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To Be Takei
George Takei is more than Sulu and "Oh my"
Likes: George Takei, Star Trek
Before sitting down to watch To Be Takei, I thought about Howard Stern. At least for me, it was as a part of Stern's radio show that Takei, decades after his greatest show-business success as Sulu on Star Trek, re-emerged as a star, with a sound drop of his bass-heavy "Oh my" becoming a frequent punctuation to the studio action. So it was amusing that the film starts with Stern, and uses an interview he conducts with Takei as a throughline and as comic relief, as the host offers his irreverent take at several points along Takei's tale. However, in the end, this is Takei's show, and it's a fascinating one at that.
If Takei had never done anything but star in TV and movies as the helmsman of the Enterprise, his legacy would have been cemented forever, thanks to the Star Trek franchise's rabid fan base. This documentary certainly doesn't ignore this factor, showing Takei at a comic convention meeting his fans and interviewing co-stars like William Shatner (with whom he seems to share a strangely antagonistic relationship), Leonard Nimoy and Nichelle Nichols. But he has a long resume in popular entertainment, particularly important due to his position as one of the earliest highly-visible Asian actors, a part of his life that allows the film to explore the concept of racism in mass media, the effect his visibility had on fellow Asian-Americans (including the new Sulu, John Cho) and the compromises Takei had to make to achieve his success.
Race didn't only affect Takei in his professional life, but in his personal life as well, an element the film delves into effectively, as he talks about his time in an Arkansas internment camp following Japan's attack on Pearl Harbor and the start of World War II. Considering the treatment of black Americans for decades to follow, this kind of this should be no surprise, but it's still shocking to hear how Takei and his family, along with many other Japanese-Americans, were ripped from their homes and placed behind barbed wire for no reason other than their ethnicity. It makes perfect sense then that the experience would remain a big part of his life, as the film shows in looking at his participation in political elections and the musical he develops about the camps.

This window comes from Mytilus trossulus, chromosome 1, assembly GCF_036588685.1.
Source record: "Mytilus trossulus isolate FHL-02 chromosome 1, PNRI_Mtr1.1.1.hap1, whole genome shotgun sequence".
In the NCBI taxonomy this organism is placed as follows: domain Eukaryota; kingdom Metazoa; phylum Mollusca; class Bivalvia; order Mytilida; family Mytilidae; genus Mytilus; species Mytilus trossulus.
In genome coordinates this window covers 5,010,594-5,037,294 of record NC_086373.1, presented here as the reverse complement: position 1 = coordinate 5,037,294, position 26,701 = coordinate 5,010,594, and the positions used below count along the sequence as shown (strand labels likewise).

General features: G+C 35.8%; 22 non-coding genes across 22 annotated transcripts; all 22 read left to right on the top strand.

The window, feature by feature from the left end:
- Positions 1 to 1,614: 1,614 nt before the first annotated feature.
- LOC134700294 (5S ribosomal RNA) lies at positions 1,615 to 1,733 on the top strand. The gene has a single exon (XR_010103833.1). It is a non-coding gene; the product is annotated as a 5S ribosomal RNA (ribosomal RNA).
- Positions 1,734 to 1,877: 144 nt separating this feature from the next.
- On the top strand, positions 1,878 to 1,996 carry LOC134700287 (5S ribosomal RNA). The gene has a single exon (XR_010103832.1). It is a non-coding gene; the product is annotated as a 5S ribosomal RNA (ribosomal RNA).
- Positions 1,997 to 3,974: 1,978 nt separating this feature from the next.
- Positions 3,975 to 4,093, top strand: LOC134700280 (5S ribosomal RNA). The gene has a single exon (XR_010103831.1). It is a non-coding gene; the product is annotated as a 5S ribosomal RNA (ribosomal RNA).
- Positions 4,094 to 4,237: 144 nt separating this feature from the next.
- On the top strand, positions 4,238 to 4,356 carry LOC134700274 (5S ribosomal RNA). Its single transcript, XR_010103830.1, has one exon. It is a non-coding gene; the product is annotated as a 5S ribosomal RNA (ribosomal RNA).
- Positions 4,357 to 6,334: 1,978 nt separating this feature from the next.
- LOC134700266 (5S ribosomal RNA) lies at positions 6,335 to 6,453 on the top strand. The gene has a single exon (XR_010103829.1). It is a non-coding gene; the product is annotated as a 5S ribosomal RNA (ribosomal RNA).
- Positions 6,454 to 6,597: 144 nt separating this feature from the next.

Social issues are a big part of Takei's life, and the film spends a good amount of time on one of his personal causes, marriage equality, a movement that finally allowed him to marry his long-time partner Brad, who gets some time in the spotlight here as well. Through interviews, and even some animation, we learn about how Takei came to understand his sexuality (including his first homosexual encounter), how he handled that part of his life in a less-enlightened time and the budding romance with his eventual husband. There's also a good deal on how Takei became an icon to the equality movement (partially from taking on basketball pro Tim Hardaway's hateful words) and how his involvement helped spark his pop-culture renaissance (including his popular Facebook account.) And, of course, the story of his wedding revives the contentious sparring with Shatner. The movie, like this incident, sums up Takei's life quite well: Star Trek, love and a sense of humor.
To Be Takei arrives on one DVD, in a standard keepcase. The static, anamorphic widescreen menu offers a choice to watch the film, select scenes, adjust the set-up and check out the special features. There are no audio options, but subtitles are available in English SDH and Spanish.
The anamorphic widescreen transfer looks very nice and has a decent level of fine detail, though it's often not as sharp as other films of recent vintage, with the exception of the animation, which is cleaner and more vivid than the rest of the movie. The archival footage, of which there is much, looks very clean though, and there are no notable issues with compression artifacts.
The film's Dolby Digital 5.1 track is the kind of clean documentary presentation you'd expect and want from such a film, though the surround sound is limited, with the front side speakers being far more engaged than the rear, which only really kick in when score is present. As with most documentaries, the low-end isn't a large presence, but the overall presentation is solid and clear.
Almost 32 minutes of deleted scenes (made up of 16 segments) are available to check out, mostly in the one- to two-minute range (though two combine to run over nine minutes long. The content is all over the place, from Takei rising a horse to him being dressed in a formal kimono, along with the story of his wedding proposal and footage of him interacting with his fans. There's more pure Brad in these pieces, giving you more insight into him, but it's mostly a grab-bag of Takei time.
The Bottom Line
To Be Takei is an interesting mix of stories about a very interesting man, one who is quite well-known, even though his life has mostly evaded public knowledge to this point. A bit Zelig-like, as he is involved in some major American social issues over his years, Takei is always engaging and the film strikes a fine balance between telling the more serious elements of his life and emulating the lighter side of his personality. The DVD looks and sounds fine, and throws in a potpourri of Takei miscellania, making it an interesting two-hour journey for anyone who's a fan of the original Mr. Sulu.
Francis Rizzo III is a native Long Islander, where he works in academia. In his spare time, he enjoys watching hockey, writing and spending time with his wife, daughter and puppy.Follow him on Twitter
*The Reviewer's Bias section is an attempt to help readers use the review to its best effect. By knowing where the reviewer's biases lie on the film's subject matter, one can read the review with the right mindset.